Highly recommend that you add Kevin Feenstra’s new website to your favorite list, his photography is amazing and his new site shows off his talents for sure. Also a great way to keep up to date with how the Muskegon River is doing. Nice new site Kevin!
Make sure to check out the Featured Fly section for a great new pattern for steelhead, trout, or smallmouth from one of the best innovative fly tiers in the Midwest
September is gateway to the fall, and it has become my favorite month to fish. After a busy summer with the smallmouth, I take some time to relax and fish. I thought I would share two experiences, which were radically different in some ways but completely the same.
Last week, I visited muskie land for a chance at a big fish. They are one of my favorite recreational species. I was fishing alone and it was extremely windy, so fishing was uber challenging in this vast, open area. After two solid mornings, several fish had followed my shiny flies to the boat, but no connection. I was beginning to wonder if I would ever catch one. After numerous casts, zilch. I texted with Jon Ray and he said “chartreuse”. I took his suggestion. Literally on the first cast, I caught the glimpse of something beneath my fly. Soon the shadow disappeared, but something told me not to rush pulling the fly out of the water. I did a figure eight with my rod tip. I had never caught a musky with a figure eight, and my expectations were low. On the beginning of the second figure eight, a wide bodied fish exploded after my fly from under the boat. Soon he was hooked! It was one of the most exciting strikes I have ever had for any species. The fish was landed–it was a good sized fish, not huge, at 36″ in length.
Upon returning home, there was some time set aside to prepare for the fall season. In addition, I was hoping to accomplish one other fishing goal, to catch a brook trout in its fall spawning colors. There are numerous small creeks with brook trout in my area–in fact there is one in my back yard–so you think that this would be an easy task. This was not the case. I went to a stretch of a local small stream that is rumored to be great for brook trout. On the first day, I had several fish rise to my hopper pattern, but was unable to connect. Suddenly, a nice trout rose to my fly as it fell out of the grass on the bank. Much to my chagrin, my glee turned to horror. Normally I love brown trout, in this case I was disappointed with the 13 inch butterball on my line. I caught one more brown trout that day. The next morning, four browns as well as two rainbows we caught, but still no brookie. Finally, while swinging a wet fly, a tug registered on the line. I was frustrated when the fish was missed. The process was repeated, and again the fish took. I missed him yet again! I surmised that this must be a brook trout, as a brown trout would never be this stupid. On the third cast, I watched this nice trout follow my wet fly and it took. After a brief struggle, an 11″ jewel was at my feet. This moment was just as thrilling as catching the musky.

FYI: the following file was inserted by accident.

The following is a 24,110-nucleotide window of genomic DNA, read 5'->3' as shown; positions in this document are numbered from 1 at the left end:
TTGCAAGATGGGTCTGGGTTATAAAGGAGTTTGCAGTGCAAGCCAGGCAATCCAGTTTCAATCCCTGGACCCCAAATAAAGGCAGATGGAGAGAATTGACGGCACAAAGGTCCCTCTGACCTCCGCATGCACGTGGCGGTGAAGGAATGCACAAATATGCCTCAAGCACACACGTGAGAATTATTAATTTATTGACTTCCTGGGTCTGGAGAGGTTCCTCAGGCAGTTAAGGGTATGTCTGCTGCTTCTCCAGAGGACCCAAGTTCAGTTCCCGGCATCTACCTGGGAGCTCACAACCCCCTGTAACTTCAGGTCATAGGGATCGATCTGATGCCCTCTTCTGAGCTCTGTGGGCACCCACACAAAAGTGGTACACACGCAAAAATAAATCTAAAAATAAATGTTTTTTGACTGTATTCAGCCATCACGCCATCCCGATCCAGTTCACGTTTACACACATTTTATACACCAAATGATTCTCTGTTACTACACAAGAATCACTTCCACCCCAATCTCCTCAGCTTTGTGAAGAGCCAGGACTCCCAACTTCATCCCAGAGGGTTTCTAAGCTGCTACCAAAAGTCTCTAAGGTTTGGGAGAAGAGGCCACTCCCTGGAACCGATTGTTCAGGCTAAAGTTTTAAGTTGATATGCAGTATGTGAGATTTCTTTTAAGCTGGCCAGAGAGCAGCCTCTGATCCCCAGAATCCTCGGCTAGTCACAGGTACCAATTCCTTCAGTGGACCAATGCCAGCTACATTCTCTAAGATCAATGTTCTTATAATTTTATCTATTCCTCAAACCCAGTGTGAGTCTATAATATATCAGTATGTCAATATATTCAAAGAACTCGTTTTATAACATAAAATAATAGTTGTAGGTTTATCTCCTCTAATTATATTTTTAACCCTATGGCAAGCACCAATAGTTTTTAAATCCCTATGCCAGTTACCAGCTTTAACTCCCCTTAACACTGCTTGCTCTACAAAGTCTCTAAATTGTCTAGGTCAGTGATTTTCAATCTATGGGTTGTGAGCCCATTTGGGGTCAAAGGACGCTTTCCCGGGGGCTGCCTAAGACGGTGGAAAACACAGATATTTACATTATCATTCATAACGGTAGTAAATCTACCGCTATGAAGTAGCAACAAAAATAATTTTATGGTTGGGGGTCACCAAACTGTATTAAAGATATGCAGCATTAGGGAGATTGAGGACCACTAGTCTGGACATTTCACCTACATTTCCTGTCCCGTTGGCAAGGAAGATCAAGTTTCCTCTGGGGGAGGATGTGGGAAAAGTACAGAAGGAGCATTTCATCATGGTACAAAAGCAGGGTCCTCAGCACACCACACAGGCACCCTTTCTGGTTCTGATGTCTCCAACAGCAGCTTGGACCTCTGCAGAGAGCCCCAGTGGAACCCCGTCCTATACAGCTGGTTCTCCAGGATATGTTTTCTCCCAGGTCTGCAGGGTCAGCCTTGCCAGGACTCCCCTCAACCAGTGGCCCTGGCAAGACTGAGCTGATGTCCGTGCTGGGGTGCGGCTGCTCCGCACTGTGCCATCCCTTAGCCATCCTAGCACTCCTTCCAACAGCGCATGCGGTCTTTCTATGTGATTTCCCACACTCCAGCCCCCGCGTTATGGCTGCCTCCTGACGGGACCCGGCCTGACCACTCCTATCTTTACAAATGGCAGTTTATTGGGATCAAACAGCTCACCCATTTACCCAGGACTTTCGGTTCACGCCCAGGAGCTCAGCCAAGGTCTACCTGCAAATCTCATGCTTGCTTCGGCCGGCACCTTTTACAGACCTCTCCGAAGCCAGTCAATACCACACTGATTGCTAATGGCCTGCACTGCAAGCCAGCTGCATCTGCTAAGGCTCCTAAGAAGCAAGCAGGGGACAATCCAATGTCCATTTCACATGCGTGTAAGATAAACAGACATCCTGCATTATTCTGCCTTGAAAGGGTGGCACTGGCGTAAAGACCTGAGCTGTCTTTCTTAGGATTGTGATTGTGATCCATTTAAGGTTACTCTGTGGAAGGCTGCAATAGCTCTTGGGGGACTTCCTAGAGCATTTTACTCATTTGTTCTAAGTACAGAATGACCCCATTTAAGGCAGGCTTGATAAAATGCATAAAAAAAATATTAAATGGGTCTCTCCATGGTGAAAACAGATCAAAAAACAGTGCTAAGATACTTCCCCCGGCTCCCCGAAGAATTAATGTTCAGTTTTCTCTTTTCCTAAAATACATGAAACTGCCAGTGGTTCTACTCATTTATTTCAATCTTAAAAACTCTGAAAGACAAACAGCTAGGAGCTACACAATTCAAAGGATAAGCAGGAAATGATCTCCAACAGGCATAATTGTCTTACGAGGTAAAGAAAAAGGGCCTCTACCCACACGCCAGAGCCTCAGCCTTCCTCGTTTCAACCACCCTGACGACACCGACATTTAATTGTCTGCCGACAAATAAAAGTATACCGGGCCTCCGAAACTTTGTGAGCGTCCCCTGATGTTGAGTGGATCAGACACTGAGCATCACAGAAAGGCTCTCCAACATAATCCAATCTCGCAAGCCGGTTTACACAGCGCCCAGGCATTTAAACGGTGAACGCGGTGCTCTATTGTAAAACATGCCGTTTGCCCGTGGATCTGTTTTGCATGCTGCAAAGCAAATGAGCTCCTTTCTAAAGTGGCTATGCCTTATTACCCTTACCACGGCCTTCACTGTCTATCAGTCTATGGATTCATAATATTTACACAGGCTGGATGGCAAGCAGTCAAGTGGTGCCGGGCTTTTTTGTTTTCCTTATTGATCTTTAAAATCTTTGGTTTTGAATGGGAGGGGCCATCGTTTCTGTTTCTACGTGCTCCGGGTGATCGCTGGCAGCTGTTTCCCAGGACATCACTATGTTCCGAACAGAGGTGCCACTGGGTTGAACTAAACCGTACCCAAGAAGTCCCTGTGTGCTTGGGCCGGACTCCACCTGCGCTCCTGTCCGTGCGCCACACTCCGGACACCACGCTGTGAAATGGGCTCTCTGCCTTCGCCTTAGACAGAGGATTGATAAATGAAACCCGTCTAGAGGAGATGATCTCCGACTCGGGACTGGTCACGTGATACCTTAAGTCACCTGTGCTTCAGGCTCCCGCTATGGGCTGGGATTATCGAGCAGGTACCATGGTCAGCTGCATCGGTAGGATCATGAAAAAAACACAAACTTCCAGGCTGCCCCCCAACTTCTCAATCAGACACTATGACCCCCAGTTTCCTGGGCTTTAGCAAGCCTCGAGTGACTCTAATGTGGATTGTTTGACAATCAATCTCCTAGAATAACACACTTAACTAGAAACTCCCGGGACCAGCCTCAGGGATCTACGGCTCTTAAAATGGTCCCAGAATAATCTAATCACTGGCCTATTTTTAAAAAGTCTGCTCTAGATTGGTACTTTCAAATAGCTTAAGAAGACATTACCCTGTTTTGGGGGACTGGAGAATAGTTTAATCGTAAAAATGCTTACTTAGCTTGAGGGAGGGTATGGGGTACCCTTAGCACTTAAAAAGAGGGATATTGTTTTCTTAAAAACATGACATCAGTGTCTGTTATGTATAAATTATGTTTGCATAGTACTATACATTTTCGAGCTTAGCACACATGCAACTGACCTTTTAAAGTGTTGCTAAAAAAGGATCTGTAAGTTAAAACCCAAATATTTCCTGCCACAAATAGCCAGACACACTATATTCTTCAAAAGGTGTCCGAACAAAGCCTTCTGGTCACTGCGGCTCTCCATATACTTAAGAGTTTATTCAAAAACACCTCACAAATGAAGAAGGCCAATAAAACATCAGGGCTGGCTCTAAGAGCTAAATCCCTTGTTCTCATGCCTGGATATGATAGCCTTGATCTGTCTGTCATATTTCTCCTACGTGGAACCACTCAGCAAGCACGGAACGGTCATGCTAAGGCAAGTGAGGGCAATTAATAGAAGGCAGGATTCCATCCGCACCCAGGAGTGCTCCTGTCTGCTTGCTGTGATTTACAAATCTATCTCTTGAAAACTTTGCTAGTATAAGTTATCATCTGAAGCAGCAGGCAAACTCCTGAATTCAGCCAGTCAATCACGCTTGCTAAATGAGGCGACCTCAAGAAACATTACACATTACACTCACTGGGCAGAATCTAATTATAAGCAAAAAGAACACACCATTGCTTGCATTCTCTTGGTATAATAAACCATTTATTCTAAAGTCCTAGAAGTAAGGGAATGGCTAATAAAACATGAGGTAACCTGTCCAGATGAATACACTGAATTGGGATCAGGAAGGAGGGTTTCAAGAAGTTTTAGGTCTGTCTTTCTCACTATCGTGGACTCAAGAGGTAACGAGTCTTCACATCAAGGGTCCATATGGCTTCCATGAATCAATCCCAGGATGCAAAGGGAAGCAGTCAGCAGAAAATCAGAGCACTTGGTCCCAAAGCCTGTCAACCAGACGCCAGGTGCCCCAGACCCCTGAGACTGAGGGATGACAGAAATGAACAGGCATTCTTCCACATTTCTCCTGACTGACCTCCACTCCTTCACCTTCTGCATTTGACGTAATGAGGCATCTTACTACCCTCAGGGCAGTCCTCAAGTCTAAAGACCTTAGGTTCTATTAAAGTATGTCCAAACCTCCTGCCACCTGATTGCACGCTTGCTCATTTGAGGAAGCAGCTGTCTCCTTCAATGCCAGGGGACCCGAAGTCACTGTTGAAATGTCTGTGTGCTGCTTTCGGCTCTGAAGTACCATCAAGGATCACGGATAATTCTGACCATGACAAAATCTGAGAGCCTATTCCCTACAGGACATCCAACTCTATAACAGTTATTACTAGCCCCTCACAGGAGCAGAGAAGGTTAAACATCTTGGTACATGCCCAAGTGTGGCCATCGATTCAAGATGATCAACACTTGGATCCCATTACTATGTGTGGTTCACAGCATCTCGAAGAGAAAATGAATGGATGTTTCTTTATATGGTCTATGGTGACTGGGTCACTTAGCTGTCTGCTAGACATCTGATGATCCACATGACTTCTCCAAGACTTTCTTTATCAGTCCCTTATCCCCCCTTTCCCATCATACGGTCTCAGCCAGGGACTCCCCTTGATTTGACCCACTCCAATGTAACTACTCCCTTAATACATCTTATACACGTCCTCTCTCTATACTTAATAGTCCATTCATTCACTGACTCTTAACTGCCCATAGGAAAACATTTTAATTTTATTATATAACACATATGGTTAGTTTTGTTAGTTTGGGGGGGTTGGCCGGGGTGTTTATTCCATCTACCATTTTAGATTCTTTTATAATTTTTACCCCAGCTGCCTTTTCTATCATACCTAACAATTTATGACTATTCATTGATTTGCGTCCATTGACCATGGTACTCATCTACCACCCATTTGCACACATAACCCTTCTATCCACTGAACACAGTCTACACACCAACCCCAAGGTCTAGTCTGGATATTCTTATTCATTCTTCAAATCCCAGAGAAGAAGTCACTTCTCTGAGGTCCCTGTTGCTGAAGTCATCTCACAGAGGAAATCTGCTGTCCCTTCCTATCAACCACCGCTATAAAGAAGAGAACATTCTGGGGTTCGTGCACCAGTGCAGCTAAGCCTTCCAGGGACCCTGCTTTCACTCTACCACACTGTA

Fishing is always fun. Challenging fish make it more rewarding. This sounds like something a guide would say but the fish that you work for really are the most memorable. During the month of September, there are many challenges for the willing angler. Whatever fish you prefer to catch, get out and enjoy this great time of the year!
While fishing Hardy Pond last week, I took a break on the edge of the impoundment. A fly fisherman always loves to see things emerge, and I witnessed one of the coolest things in nature seen in a while. A green darner nymph crawled out of the water onto a rock. As its skin parched in the sun, it suddenly split open and a very large dragon fly was born.
When I showed an image to some friends, one commented that the dragon looked like “the paint on a new sports car”–this is good description.
Using the time lapse function on the camera, this video was made. It is a very short clip that shows in seconds what happened over the course of 45 minutes:
Had a great time working with Erik Rambo on this little project. Great job Erik you do amazing things with the camera and at the editing desk. Thank you Erik for all your hard work.
Thank you Brad Petzke and Kevin Feenstra for helping in this project as well. And thank you Scott rods for making such a good product. If you like the two-hand rods, you owe it to yourself to pick up one of the new T3H’s, they are sweet.